Ersilia Menesini is professor of Developmental Psychology at the University of Florence (Italy) and director of the Department of Education, Languages, Intercultures, Literatures and Psychology. Former president of the European Association of Developmental Psychology, her research focuses on peer violence and aggressive behaviour in adolescence and childhood, specifically school bullying, peer rejection, dating aggression, cyberbullying and risk behaviours in virtual contexts. Within these areas, she has investigated the role of individual and contextual factors and how evidence based interventions can prevent and reduce the problem. Recent aims of her research are mainly related to transferring knowledge into interventions and practice, designing, evaluating and implementing interventions against bullying and cyberbullying in the school context.
Looking Back and Thinking Forward. From Scientific Evidence to Interventions Promoting Resilience Among War-Traumatized Children and Their FamiliesShort Bio:
Brit Oppedal is a senior researcher in the Department of Child Health and Development of the Norwegian Institute of Public Health. She is the director of the department’s research program “Youth, Culture and Competence Study, YCC”, which was established in 2006 and involves projects targeting both refugee and voluntary immigrant populations of different ages and ethnic groups. One theme of her research is the role of multi-cultural context, acculturation, in the psycho-social development and integration of children of immigrants. Another focus is on predictors of stability and change in psychological well-being, and psychopathology such as depression, anxiety, aggression, and post-traumatic stress problems.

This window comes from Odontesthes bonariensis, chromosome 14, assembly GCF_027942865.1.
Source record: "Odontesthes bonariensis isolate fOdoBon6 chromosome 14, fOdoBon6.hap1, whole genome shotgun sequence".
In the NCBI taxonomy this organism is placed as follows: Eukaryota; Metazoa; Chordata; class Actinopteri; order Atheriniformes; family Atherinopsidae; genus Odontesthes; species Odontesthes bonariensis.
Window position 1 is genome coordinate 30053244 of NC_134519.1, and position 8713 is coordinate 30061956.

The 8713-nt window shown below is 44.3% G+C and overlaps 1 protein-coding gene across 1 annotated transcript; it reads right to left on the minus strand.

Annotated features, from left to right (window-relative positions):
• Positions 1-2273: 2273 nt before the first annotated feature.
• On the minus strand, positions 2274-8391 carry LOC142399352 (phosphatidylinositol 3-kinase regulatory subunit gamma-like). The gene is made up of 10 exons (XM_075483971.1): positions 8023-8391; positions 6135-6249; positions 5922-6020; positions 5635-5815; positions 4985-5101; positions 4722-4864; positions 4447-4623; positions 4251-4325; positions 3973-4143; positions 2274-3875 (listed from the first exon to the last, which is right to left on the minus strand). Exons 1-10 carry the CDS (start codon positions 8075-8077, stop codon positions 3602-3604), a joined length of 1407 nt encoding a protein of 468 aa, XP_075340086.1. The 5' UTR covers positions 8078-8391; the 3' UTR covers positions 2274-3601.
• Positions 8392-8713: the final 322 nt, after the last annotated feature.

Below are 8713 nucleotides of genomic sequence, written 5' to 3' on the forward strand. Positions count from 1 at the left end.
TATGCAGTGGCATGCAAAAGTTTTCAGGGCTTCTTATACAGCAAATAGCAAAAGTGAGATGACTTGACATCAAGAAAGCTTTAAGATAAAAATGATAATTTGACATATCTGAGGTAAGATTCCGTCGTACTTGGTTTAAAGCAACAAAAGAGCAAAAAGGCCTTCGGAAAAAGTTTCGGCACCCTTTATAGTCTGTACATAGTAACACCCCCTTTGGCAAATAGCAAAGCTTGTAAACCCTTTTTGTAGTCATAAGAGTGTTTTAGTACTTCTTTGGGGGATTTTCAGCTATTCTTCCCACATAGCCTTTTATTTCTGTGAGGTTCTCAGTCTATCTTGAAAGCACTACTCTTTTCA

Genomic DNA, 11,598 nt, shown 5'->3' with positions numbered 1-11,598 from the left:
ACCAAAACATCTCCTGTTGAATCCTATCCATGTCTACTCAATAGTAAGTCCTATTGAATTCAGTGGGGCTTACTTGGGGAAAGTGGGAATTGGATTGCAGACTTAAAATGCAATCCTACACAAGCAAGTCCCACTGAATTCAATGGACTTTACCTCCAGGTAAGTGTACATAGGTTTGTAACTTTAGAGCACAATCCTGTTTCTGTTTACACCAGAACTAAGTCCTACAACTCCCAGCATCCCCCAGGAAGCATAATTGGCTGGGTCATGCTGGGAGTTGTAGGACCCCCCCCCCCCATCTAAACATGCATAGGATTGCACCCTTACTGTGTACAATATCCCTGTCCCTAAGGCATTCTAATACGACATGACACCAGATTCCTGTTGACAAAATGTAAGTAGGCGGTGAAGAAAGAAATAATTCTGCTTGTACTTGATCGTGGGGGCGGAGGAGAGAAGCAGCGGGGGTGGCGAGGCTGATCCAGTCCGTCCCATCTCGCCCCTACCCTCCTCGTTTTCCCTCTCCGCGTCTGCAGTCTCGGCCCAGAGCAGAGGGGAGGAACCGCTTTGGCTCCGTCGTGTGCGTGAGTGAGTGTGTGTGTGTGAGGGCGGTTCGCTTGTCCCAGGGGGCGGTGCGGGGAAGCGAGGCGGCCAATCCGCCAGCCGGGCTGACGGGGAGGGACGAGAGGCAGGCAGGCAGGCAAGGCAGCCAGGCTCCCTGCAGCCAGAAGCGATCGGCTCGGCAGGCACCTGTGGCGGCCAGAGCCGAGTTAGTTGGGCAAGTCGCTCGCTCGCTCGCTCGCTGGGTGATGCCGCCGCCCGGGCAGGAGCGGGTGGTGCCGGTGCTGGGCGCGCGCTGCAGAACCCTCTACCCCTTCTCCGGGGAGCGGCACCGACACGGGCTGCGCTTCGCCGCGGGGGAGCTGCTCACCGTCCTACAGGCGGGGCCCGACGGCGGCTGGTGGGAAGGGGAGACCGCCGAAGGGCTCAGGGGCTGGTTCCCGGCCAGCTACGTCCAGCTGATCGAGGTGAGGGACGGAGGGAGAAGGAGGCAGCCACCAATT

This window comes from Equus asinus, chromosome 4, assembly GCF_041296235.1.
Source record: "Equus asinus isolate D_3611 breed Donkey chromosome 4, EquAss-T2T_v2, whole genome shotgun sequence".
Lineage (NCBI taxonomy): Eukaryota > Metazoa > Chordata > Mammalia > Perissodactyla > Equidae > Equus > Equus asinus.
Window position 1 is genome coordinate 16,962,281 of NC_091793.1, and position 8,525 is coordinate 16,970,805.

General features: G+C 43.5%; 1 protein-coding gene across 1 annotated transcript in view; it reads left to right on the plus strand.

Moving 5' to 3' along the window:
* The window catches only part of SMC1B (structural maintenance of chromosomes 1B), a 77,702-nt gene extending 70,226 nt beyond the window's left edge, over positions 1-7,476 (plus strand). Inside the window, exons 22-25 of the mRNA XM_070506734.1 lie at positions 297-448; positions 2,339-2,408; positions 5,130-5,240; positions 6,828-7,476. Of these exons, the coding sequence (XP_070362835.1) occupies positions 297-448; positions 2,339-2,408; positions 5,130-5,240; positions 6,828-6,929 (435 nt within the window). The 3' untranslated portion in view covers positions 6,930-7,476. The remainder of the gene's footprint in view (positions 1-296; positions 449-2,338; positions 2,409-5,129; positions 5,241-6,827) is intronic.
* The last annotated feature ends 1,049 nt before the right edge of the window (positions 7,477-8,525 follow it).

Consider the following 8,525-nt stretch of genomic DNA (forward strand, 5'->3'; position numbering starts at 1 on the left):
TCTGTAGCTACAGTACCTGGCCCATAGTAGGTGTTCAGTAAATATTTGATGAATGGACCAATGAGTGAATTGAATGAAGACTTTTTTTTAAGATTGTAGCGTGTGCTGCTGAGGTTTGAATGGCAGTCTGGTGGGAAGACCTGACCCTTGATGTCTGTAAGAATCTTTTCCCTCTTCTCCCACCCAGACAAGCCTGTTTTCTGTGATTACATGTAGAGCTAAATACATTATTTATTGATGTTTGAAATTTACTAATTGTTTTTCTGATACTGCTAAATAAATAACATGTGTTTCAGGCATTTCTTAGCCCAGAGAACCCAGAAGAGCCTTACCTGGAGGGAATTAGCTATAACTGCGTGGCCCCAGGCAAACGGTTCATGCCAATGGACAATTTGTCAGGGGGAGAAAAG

A substantial proportion of her research since 2006 has been with unaccompanied asylum-seeking and refugee minors (URMs), both in terms of epidemiological studies of their mental health, predictors of resilience and vulnerabilities among them, and the role of ethnic identity for their over-time psycho-social adjustment and integration.